Environmental History

A Transformative Tool in Sustainability Education

"The historians, even when articulating world history, deal not with the whole world but just with the human, as if the human were something separate from or an addendum to the story of the Earth and the universe."
— Brian Swimme and Thomas Berry

One of the most striking indications of the modern cultural disconnect from Nature is the exclusion of the natural environment from history teaching. To remedy this disconnect, all history would include, indeed focus on, environmental history.

History teaching has traditionally portrayed the history of the Earth in terms of wars, great civilizations, and human achievements, ignoring environmental contexts that triggered—or were caused by—these events (Leemans and Costanza, 2005). In contrast, environmental history 'draws on social, political, economic, and intellectual history, the history of science, and the roots of environmental values' (Merchant, 2006). It could also include examples of more sustainable cultures.

The goal of environmental history is to understand how humans have affected and been affected by their natural environment, and with what results. Understanding past environmental change is a prerequisite for understanding future change. (Leemans and Costanza, 2005). Students need to learn the history of the state of the planet (shifting baselines) to be able to work on sustainability solutions.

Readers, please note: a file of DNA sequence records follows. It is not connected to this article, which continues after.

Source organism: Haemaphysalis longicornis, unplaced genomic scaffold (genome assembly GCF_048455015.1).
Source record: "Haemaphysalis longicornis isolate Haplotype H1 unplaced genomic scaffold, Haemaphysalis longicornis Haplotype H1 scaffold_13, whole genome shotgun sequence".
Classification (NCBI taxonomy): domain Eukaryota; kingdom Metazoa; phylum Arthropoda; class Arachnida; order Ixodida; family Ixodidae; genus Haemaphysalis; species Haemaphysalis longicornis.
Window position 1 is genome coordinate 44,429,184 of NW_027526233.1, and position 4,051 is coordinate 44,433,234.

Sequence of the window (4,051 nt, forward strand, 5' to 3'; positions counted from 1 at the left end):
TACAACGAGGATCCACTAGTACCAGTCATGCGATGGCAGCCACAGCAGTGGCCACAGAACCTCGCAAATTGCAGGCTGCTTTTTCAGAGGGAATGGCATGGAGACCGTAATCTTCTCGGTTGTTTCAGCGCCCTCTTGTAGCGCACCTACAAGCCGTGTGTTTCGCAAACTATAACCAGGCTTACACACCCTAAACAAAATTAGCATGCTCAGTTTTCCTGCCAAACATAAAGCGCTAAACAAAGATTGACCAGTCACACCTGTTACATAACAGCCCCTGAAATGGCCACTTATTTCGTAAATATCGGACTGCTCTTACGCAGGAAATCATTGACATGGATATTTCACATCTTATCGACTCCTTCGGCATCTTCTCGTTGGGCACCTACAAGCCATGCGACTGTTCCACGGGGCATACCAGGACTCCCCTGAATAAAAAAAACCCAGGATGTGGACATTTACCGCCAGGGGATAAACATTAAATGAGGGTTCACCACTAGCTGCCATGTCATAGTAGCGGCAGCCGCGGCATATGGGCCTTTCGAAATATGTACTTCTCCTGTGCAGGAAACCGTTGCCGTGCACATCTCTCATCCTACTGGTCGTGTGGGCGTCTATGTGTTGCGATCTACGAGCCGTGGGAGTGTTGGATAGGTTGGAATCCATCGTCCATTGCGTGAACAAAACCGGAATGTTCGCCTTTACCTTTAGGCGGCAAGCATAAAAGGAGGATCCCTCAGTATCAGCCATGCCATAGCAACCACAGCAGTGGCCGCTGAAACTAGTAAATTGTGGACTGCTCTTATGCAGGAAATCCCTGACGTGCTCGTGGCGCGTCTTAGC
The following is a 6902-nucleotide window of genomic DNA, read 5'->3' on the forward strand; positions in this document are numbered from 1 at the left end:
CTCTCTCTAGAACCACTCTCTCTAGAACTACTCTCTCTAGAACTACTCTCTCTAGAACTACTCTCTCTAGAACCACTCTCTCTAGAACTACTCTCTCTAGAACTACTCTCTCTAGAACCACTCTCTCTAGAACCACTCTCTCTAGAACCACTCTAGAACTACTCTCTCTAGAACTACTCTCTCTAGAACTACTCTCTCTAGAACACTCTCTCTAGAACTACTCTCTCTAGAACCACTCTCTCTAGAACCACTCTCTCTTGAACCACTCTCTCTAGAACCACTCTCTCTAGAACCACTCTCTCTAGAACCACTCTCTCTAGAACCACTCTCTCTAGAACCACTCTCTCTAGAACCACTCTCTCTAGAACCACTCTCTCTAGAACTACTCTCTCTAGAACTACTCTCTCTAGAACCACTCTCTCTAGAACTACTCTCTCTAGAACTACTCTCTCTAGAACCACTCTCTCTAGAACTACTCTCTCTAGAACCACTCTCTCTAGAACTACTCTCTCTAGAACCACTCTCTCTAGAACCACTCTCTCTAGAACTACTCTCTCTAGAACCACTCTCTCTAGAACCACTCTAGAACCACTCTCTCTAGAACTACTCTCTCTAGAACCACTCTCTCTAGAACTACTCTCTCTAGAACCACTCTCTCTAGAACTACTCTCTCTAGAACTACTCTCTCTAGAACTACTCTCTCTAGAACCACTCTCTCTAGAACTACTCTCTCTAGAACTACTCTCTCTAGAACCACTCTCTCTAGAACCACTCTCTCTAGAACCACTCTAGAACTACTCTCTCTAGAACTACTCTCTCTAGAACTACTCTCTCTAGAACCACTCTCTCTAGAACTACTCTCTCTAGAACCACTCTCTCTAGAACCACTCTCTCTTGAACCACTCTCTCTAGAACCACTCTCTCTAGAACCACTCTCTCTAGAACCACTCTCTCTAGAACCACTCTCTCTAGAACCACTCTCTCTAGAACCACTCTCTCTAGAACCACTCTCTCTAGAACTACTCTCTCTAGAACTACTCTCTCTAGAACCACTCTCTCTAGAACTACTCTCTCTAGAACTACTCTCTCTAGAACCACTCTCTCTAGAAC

As one important example, older students need to learn the history of the current, human-driven, mass extinction of species (Eldredge, 2001). Environmental history timelines are available from Ontario Tech University's Timeline of Sustainable Development and Professor William Kovarik's Environmental History: Timeline and Historical Insights.

History is often taught as values-free, so the record of Euro-American destructive wars and oppressive exploitation escapes moral censure, allowing terrible socio-environmental mistakes to be repeated. In contrast, environmental history places the past in an ethical framework.

For example, because of Africa's colonial history of subjugation, African environmental history has made its contribution by refiguring colonialism in environmental terms, placing an emphasis on the history of environmental injustice and eco-racism (Carruthers, 2005).

Students conclude what matters to their culture—and what does not—by what is left in or out of 'his story' (Orr, 1992, p. 85). History does not teach for a sustainable future. Socio-environmental history — 'our story' — does.


Carruthers, J (2005, February). Africa's Environmental History. In Update — Newsletter of the International Human Dimensions Programme on Global Environmental Change, pp. 8-9

Eldredge, N (2001, June). The sixth extinction. American Institute of Biological Sciences ActionBioscience.org. Accessed 26/11/2021 at

Leemans, R and Costanza, R (2005, February). Integrated history and future of people on Earth (IHOPE). In Update — Newsletter of the International Human Dimensions Programme on Global Environmental Change, pp. 4-5

Merchant, C (2006). Research interests.

Orr, DW (1992). Ecological Literacy: Education and the Transition to a Postmodern World, (SUNY Series in Constructive Postmodern Thought). Albany, NY, SUNY Press, 210 pp.

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